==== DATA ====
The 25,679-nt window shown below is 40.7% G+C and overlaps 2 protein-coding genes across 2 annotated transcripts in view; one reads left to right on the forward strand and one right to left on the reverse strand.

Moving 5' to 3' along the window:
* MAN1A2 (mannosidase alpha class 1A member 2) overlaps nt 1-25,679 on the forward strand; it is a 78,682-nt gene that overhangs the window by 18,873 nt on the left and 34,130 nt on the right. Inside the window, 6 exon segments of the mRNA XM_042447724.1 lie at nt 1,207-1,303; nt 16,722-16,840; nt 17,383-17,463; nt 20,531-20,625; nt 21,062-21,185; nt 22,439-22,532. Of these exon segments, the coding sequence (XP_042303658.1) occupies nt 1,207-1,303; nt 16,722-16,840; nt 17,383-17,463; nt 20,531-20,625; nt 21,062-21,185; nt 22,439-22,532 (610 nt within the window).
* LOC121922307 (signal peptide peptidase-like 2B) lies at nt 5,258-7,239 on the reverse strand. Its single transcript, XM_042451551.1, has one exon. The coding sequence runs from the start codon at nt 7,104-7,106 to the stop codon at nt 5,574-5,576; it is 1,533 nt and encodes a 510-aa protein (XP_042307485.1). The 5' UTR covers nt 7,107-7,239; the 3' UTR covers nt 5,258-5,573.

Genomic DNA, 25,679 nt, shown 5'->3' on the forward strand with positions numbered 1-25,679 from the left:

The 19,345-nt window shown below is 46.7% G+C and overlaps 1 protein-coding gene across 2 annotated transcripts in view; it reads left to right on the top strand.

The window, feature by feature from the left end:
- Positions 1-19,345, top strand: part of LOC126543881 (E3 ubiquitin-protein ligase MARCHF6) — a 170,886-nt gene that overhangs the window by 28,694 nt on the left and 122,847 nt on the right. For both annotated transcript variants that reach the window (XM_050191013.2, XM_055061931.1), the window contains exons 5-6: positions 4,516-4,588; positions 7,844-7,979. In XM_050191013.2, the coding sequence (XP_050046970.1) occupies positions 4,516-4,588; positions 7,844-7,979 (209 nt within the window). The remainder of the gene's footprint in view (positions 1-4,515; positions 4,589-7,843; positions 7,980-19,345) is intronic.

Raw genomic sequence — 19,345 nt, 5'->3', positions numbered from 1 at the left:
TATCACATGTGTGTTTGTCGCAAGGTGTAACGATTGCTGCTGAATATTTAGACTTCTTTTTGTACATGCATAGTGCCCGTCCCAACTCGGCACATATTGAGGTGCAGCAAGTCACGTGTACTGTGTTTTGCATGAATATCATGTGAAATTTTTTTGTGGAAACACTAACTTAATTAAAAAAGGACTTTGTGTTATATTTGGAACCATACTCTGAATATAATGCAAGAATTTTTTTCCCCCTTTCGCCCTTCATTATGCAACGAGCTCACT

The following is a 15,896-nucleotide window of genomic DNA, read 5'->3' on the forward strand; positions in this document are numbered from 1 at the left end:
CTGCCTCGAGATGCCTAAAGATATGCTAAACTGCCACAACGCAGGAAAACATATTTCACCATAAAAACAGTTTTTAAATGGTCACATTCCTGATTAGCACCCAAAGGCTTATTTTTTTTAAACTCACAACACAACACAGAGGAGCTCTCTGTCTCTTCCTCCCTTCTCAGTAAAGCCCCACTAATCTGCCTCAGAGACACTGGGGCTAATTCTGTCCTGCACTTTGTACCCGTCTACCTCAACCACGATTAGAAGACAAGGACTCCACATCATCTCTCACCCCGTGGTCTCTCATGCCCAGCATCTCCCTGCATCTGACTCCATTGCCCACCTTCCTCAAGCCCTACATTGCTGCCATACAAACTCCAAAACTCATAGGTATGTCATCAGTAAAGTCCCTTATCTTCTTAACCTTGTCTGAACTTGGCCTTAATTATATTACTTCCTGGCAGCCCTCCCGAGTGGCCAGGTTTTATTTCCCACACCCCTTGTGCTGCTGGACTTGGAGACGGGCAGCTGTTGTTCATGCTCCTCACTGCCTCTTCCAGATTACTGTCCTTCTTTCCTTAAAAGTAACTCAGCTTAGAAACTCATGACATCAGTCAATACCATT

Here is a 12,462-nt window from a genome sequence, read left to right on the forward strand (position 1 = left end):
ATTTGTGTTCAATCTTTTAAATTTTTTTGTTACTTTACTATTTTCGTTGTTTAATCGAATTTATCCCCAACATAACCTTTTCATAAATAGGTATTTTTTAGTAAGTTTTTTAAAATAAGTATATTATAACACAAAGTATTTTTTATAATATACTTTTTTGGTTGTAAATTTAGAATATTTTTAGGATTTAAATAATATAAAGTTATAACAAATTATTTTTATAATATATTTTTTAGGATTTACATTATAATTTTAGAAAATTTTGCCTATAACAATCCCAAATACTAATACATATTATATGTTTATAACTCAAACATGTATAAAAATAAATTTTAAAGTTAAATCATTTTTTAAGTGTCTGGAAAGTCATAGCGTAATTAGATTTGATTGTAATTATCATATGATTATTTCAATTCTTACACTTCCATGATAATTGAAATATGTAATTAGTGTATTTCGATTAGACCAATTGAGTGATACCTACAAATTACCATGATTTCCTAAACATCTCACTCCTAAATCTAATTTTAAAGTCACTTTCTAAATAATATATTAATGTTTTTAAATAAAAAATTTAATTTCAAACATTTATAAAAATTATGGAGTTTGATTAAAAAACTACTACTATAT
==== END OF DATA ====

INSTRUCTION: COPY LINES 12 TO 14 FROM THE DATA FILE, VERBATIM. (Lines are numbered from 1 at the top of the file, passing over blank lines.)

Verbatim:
CTGCCTCGAGATGCCTAAAGATATGCTAAACTGCCACAACGCAGGAAAACATATTTCACCATAAAAACAGTTTTTAAATGGTCACATTCCTGATTAGCACCCAAAGGCTTATTTTTTTTAAACTCACAACACAACACAGAGGAGCTCTCTGTCTCTTCCTCCCTTCTCAGTAAAGCCCCACTAATCTGCCTCAGAGACACTGGGGCTAATTCTGTCCTGCACTTTGTACCCGTCTACCTCAACCACGATTAGAAGACAAGGACTCCACATCATCTCTCACCCCGTGGTCTCTCATGCCCAGCATCTCCCTGCATCTGACTCCATTGCCCACCTTCCTCAAGCCCTACATTGCTGCCATACAAACTCCAAAACTCATAGGTATGTCATCAGTAAAGTCCCTTATCTTCTTAACCTTGTCTGAACTTGGCCTTAATTATATTACTTCCTGGCAGCCCTCCCGAGTGGCCAGGTTTTATTTCCCACACCCCTTGTGCTGCTGGACTTGGAGACGGGCAGCTGTTGTTCATGCTCCTCACTGCCTCTTCCAGATTACTGTCCTTCTTTCCTTAAAAGTAACTCAGCTTAGAAACTCATGACATCAGTCAATACCATT

Here is a 12,462-nt window from a genome sequence, read left to right on the forward strand (position 1 = left end):
ATTTGTGTTCAATCTTTTAAATTTTTTTGTTACTTTACTATTTTCGTTGTTTAATCGAATTTATCCCCAACATAACCTTTTCATAAATAGGTATTTTTTAGTAAGTTTTTTAAAATAAGTATATTATAACACAAAGTATTTTTTATAATATACTTTTTTGGTTGTAAATTTAGAATATTTTTAGGATTTAAATAATATAAAGTTATAACAAATTATTTTTATAATATATTTTTTAGGATTTACATTATAATTTTAGAAAATTTTGCCTATAACAATCCCAAATACTAATACATATTATATGTTTATAACTCAAACATGTATAAAAATAAATTTTAAAGTTAAATCATTTTTTAAGTGTCTGGAAAGTCATAGCGTAATTAGATTTGATTGTAATTATCATATGATTATTTCAATTCTTACACTTCCATGATAATTGAAATATGTAATTAGTGTATTTCGATTAGACCAATTGAGTGATACCTACAAATTACCATGATTTCCTAAACATCTCACTCCTAAATCTAATTTTAAAGTCACTTTCTAAATAATATATTAATGTTTTTAAATAAAAAATTTAATTTCAAACATTTATAAAAATTATGGAGTTTGATTAAAAAACTACTACTATAT